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With Penn State in the spotlight for scrapping plans for a Center for Racial Justice, Black faculty members are questioning the university’s commitment to diversity and anti-racism — and a co-author of two reports that previously outlined Penn State’s shortcomings says its latest response simply isn’t good enough.

At least several dozen Black faculty members, from both University Park and the commonwealth campuses, met Oct. 17 to discuss what they felt was Penn State’s inaction in addressing pressing issues highlighted more than 18 months ago. Those concerns, detailed in the faculty-written “More Rivers to Cross (Pt. 2)“ report, included how African Americans accounted for about 3.11% of faculty in 2020 — despite the minority group accounting for just under 6% nationwide — and how more than 1 in 3 Black faculty respondents said they at least “sometimes” regretted the decision to join Penn State.

Little has changed since then, some faculty said.

“They know the nature of the problem,” said Gary King, a co-author of the report and a professor of biobehavioral health and African American studies. “They know the severity of this issue. They know that it is going to require some serious institutional change. And no one is questioning the actual numbers. No one’s questioning the actual findings that we’ve we’ve come across.

“But they are very hesitant, if not explicitly reluctant, to take actions to change the situation or address the specific recommendations that we have.”

For its part, the university announced Wednesday that it planned to evaluate diversity, equity, inclusion and belonging (DEIB) initiatives by next month. In a news release, the university explained it planned to review existing data and reports with the aim of sharing a university-wide plan early next year.

University President Neeli Bendapudi, who took over in May, also met with several university groups to discuss the matter and said Penn State is “deeply committed” to combating racism and racial bias.

But King intimated that Black faculty are tired of delays and inaction. Why is more study needed, he asked, when the university has chosen to ignore recommendations that its own committees have already studied and made? A Center for Racial Justice was recommended more than a year ago by an internal university committee — the Select Penn State Presidential Commission on Racism, Bias, and Community Safety — but Bendapudi acknowledged in Wednesday’s news release that the university would no longer pursue the founding of such a center.

Penn State operated at more than a $100 million deficit the last fiscal year, and several cost-cutting measures were implemented this year. But the center was slated to reportedly cost less than $1 million a year, and a search committee for its first director had already been formed.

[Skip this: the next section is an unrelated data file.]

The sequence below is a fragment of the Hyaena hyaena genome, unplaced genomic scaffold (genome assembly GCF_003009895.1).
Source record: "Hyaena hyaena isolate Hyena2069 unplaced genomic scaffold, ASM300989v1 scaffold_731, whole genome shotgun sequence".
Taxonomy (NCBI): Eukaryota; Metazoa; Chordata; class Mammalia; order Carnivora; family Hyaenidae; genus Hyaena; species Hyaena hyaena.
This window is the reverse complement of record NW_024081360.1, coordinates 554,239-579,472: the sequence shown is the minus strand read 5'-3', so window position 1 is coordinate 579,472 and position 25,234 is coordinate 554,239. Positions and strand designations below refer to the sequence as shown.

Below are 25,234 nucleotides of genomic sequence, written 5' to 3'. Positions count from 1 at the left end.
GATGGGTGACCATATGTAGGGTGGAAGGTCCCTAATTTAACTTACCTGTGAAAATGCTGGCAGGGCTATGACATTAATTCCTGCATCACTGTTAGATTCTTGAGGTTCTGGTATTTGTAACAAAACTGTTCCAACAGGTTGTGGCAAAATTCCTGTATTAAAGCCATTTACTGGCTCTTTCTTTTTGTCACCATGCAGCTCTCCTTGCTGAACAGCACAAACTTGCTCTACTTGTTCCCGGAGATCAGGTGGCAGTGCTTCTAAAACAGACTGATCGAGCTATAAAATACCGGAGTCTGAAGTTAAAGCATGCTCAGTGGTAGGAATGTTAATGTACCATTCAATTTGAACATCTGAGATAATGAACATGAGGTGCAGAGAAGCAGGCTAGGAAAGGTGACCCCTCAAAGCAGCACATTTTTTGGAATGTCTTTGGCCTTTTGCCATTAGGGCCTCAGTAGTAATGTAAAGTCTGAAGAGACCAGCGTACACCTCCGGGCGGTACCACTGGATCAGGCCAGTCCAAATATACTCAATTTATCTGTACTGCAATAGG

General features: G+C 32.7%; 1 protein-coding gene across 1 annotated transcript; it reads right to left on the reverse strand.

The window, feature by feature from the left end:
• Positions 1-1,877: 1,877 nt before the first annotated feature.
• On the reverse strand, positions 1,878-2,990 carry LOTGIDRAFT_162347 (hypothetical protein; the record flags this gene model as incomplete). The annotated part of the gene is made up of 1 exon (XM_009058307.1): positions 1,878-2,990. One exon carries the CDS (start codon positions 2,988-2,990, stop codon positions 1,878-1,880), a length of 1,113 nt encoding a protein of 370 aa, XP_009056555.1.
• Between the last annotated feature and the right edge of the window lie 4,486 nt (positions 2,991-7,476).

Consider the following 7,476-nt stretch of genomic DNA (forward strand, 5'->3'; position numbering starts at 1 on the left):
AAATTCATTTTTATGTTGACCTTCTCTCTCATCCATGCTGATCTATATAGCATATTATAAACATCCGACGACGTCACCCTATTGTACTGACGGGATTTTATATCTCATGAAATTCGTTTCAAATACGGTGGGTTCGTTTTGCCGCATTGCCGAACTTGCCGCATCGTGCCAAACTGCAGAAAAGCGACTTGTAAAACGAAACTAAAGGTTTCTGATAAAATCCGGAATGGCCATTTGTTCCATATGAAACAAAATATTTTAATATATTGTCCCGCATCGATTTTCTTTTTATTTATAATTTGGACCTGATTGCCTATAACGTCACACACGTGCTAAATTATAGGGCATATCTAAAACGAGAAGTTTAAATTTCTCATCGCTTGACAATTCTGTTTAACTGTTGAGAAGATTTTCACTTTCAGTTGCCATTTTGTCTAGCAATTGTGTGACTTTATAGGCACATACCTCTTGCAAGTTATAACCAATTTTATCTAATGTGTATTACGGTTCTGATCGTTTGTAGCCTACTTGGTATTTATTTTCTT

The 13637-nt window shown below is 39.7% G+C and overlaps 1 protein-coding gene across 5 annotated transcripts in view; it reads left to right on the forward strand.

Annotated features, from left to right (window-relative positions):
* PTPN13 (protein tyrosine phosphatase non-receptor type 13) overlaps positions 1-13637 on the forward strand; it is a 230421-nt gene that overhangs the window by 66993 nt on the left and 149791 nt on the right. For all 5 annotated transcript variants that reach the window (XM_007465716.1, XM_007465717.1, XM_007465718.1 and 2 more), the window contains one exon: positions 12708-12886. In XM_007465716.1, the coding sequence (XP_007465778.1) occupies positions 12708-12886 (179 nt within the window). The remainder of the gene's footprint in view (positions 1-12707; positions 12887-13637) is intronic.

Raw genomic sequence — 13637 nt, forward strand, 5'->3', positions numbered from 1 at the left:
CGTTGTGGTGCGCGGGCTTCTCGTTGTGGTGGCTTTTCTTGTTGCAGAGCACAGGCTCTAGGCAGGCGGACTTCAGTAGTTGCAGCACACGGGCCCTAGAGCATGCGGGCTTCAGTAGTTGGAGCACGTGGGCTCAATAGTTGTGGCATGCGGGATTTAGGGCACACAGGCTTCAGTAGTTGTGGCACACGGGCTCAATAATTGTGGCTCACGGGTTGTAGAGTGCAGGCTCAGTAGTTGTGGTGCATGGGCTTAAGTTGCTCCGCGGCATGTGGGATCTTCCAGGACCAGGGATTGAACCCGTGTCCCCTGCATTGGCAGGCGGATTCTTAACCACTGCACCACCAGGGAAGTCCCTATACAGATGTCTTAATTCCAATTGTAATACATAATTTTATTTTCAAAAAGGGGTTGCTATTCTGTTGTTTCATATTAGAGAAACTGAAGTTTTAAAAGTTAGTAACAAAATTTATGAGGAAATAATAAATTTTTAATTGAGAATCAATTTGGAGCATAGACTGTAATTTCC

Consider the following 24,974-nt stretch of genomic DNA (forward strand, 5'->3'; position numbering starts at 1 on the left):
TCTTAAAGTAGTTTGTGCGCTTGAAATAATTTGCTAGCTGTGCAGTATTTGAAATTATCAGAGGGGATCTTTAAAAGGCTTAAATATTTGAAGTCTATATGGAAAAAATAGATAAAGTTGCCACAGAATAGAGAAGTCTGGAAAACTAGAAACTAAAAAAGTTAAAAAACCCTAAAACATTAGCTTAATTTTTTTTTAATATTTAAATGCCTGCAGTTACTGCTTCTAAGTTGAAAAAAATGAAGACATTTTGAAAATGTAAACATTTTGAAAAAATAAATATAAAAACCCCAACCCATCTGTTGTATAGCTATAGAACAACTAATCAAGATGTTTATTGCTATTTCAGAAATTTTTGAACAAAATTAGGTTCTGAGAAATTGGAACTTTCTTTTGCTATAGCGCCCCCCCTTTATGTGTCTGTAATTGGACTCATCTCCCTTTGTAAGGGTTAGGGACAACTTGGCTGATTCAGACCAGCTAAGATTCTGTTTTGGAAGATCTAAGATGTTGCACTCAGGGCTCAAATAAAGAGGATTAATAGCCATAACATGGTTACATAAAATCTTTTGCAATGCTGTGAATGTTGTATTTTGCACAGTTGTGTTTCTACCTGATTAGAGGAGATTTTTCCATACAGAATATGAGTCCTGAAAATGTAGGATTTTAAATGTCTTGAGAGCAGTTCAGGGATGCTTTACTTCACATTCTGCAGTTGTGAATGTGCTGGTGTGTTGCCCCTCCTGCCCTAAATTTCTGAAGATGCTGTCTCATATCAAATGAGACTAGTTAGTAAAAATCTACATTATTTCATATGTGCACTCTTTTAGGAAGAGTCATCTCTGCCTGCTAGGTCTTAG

“There is remarkable DEIB scholarship and practice underway by current faculty, staff and students across the university, and we remain deeply committed to continuing to build on the foundation of scholarly research and programming around racism and racial bias at Penn State,” Bendapudi said. “I have determined that enhancing support for current efforts by people who know Penn State best will be more impactful than investing in a new venture, and so we will not pursue efforts to launch a Center for Racial Justice.”

But Penn State has promised change for years now and, Black faculty members said, the university is still lagging behind most Big Ten universities when it comes to following through.

Last year alone, for example, Ohio State committed to hiring at least 100 faculty members of color over the next decade; Purdue said it would hire 40 faculty in the next five years to “diversify the racial makeup” of its university; and Maryland announced a commitment of hiring at least 100 new faculty from underrepresented communities over the next 10 years.

While Penn State pointed to other commitments, such as a “landmark update” to its full-time faculty hiring policy and the 2021 launching of the Antracist Development Institute by Penn State Dickinson Law, King believed Pennsylvania’s land-grant university has fallen far short of its Big Ten counterparts.

“Penn State is not showing that it’s a Big Ten university with regards to matters of diversity and anti-racism,” he said.

According to King, Bendapudi’s chief of staff said in May that Bendapudi would meet with Black faculty around August to address their concerns. They still haven’t met. King said they received a note from Bendapudi last week about her willingness to meet, but no date has yet been set.

More transparency is needed in this process, King said, and Bendapudi should publicly explain her intentions to faculty and students. He was not receptive to proverbially kicking the can down the road once more.

“The time is now,” he said, referring to a public presentation of specific plans, as opposed to further meetings with internal committees. “We all would like to see that, not just Black faculty. We would all like to see that. Absolutely.”

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